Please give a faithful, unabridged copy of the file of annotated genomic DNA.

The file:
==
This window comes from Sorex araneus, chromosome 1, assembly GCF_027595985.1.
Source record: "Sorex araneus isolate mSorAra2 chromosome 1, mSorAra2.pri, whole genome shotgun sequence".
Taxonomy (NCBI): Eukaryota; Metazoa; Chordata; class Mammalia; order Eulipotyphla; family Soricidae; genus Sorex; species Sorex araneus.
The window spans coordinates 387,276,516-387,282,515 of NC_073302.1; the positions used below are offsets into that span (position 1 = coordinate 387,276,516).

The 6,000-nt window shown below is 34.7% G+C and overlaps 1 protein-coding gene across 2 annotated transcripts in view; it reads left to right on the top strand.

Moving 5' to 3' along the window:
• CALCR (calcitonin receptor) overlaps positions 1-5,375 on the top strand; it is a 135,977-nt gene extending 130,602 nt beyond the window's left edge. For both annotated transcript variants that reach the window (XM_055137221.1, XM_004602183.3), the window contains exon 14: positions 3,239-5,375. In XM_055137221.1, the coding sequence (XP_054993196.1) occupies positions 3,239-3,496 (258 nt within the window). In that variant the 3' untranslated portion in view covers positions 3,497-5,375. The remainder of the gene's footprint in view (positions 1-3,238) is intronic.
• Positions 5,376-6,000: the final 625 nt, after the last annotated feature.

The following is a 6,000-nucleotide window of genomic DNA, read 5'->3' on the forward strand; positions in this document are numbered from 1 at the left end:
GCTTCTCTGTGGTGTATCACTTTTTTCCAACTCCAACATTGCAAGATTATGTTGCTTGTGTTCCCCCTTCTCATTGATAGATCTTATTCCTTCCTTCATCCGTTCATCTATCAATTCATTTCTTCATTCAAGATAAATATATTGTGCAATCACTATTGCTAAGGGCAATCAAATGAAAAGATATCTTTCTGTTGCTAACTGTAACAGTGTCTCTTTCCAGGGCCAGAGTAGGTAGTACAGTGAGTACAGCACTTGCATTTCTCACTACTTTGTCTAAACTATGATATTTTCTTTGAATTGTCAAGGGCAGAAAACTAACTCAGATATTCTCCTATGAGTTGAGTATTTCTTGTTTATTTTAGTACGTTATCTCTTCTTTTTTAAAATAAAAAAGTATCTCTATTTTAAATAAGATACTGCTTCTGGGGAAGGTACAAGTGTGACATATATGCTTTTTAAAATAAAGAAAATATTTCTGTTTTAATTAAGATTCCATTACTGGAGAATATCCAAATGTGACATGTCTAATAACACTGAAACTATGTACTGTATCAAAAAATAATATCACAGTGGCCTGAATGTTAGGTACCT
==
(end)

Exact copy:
This window comes from Sorex araneus, chromosome 1, assembly GCF_027595985.1.
Source record: "Sorex araneus isolate mSorAra2 chromosome 1, mSorAra2.pri, whole genome shotgun sequence".
Taxonomy (NCBI): Eukaryota; Metazoa; Chordata; class Mammalia; order Eulipotyphla; family Soricidae; genus Sorex; species Sorex araneus.
The window spans coordinates 387,276,516-387,282,515 of NC_073302.1; the positions used below are offsets into that span (position 1 = coordinate 387,276,516).

The 6,000-nt window shown below is 34.7% G+C and overlaps 1 protein-coding gene across 2 annotated transcripts in view; it reads left to right on the top strand.

Moving 5' to 3' along the window:
• CALCR (calcitonin receptor) overlaps positions 1-5,375 on the top strand; it is a 135,977-nt gene extending 130,602 nt beyond the window's left edge. For both annotated transcript variants that reach the window (XM_055137221.1, XM_004602183.3), the window contains exon 14: positions 3,239-5,375. In XM_055137221.1, the coding sequence (XP_054993196.1) occupies positions 3,239-3,496 (258 nt within the window). In that variant the 3' untranslated portion in view covers positions 3,497-5,375. The remainder of the gene's footprint in view (positions 1-3,238) is intronic.
• Positions 5,376-6,000: the final 625 nt, after the last annotated feature.

The following is a 6,000-nucleotide window of genomic DNA, read 5'->3' on the forward strand; positions in this document are numbered from 1 at the left end:
GCTTCTCTGTGGTGTATCACTTTTTTCCAACTCCAACATTGCAAGATTATGTTGCTTGTGTTCCCCCTTCTCATTGATAGATCTTATTCCTTCCTTCATCCGTTCATCTATCAATTCATTTCTTCATTCAAGATAAATATATTGTGCAATCACTATTGCTAAGGGCAATCAAATGAAAAGATATCTTTCTGTTGCTAACTGTAACAGTGTCTCTTTCCAGGGCCAGAGTAGGTAGTACAGTGAGTACAGCACTTGCATTTCTCACTACTTTGTCTAAACTATGATATTTTCTTTGAATTGTCAAGGGCAGAAAACTAACTCAGATATTCTCCTATGAGTTGAGTATTTCTTGTTTATTTTAGTACGTTATCTCTTCTTTTTTAAAATAAAAAAGTATCTCTATTTTAAATAAGATACTGCTTCTGGGGAAGGTACAAGTGTGACATATATGCTTTTTAAAATAAAGAAAATATTTCTGTTTTAATTAAGATTCCATTACTGGAGAATATCCAAATGTGACATGTCTAATAACACTGAAACTATGTACTGTATCAAAAAATAATATCACAGTGGCCTGAATGTTAGGTACCT